Tautology is a figure of speech and the way of expressing the same thing using two or more different words with the same or almost same meaning. It can be used to emphasize a concept but more often than not it is used in the wrong way and becomes a needless and annoying repetition of the same fact or thing. Very close to pleonasms, tautologies are a real turn off for any hiring manager. Before even getting to your skills and experience, their first impression is that you lack the basic ability to write and edit your work. In a global workplace, where business is often conducted through emails, having strong English skills has become a basic requirement for any job. The examples below were gathered from LinkedIn profiles:

  • Internal Intranet (Intranet is an internal network)
  • I saved $10,000 dollars on the project
  • A brief summary of achievements
  • A necessary requirement of the job
  • Drafted wills and testaments
  • Absolutely necessary
  • And etc.
  • CAD design (Computer-Aided Design design)
  • Helped the parties enter into a contract
  • Sills previously listed above

Have you ever heard of the term illeism?  Do you remember The Jimmy episode of Seinfeld? “Hands off Jimmy!” “Don’t touch Jimmy!”, says Jimmy. “Illeism is another figure of speech, and it denotes the habit of referring to oneself in the third person. In an interview with The Guardian, Pelé, the famous soccer player said: “I think of Pelé as a gift of God. We have billions of billions of people in the world, and we have one Beethoven, one Bach, one Michelangelo, one Pelé. That is the gift of God.” You get the idea now! We all, at times, have fallen in the habit of using it: “Give mommy a good night kiss!” or  “Daddy’s busy now, go play with your brothers!”   I would like to think we all grew out of it. I think that once you move on from watching Elmo, you should stop talking about yourself in the 3rd person. In psychology, illeism has been linked to narcissistic behaviours and in a business environment narcissists don’t make good team players.  Psychology aside, let’s just say it rubs people the wrong way. My first question when I read a resume or a LinkedIn profile written in the 3rd person is who actually wrote this document? Was it the owner or a third party? It confuses me in regards to whom I should address my questions to and it creates an unnecessary barrier in the communication flow.  One of the important objectives when writing a resume or a LinkedIn profile is a direct, honest approach that attracts recruiters and hiring managers.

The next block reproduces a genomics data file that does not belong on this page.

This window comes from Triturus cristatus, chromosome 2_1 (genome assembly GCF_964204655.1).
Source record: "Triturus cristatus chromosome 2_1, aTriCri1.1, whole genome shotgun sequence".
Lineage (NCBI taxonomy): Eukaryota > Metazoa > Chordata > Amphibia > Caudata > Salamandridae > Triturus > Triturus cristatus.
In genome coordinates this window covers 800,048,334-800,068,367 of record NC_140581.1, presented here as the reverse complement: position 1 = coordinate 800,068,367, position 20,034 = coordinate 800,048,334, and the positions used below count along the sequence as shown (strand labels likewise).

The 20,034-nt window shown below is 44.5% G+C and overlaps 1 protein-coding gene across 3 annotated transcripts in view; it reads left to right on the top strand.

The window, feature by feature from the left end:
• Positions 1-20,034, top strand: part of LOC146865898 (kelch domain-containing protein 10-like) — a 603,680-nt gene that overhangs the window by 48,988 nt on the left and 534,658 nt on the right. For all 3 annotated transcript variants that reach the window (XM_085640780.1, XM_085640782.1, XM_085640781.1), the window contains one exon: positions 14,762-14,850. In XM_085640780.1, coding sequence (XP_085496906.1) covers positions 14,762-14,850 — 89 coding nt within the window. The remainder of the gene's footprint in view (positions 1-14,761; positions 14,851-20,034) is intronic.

The use of ellipsis on resumes baffles me. I am killing it today with all these smug words! Ellipsis is nothing else but the nerdy word for those three dots that we use but not sure where and why. It is very simple: they can be used in two instances. First and most common use is to replace text in a quote. Let’s consider this full quote from Arthur Miller Biography by Rachel Galvin:  “In his writing and in his role in public life, Miller articulates his profound political and moral convictions.”  I find the sentence a bit too long and having too many distractions from the simple idea I need to convey. I will use the ellipsis to simplify it and yet keep the integrity of the quote. “In his writing … Miller articulates his … convictions.” The second use of these three dots is in creative writing to express hesitation, a long pause, uncertainty or even a change of moods. (See also The Blue Book of Grammar and Punctuation by Jane Straus) For example: I… don’t know… I think… I … must have… turned off the stove. A resume is or should be unique presenting your skills, your experience, and your knowledge.  Unless you are quoting from your work, you should never use an ellipsis. As for the second use, I don’t need to explain anything anymore! Managers need employees that can take decisions in a timely manner, with little to no hesitation and pretty stable from an emotional point of view.

The devil is in the details! The same way a tie can ruin or enhance a perfectly tailored suit, paying attention to the proper use of grammar concepts like T(tautology), I(lleism) and E(llipsis) can ruin your chances to an interview or advance your career with little effort. There are no short cuts or easy ways in writing for career advancement. The better you become, the closer you get to your dreams!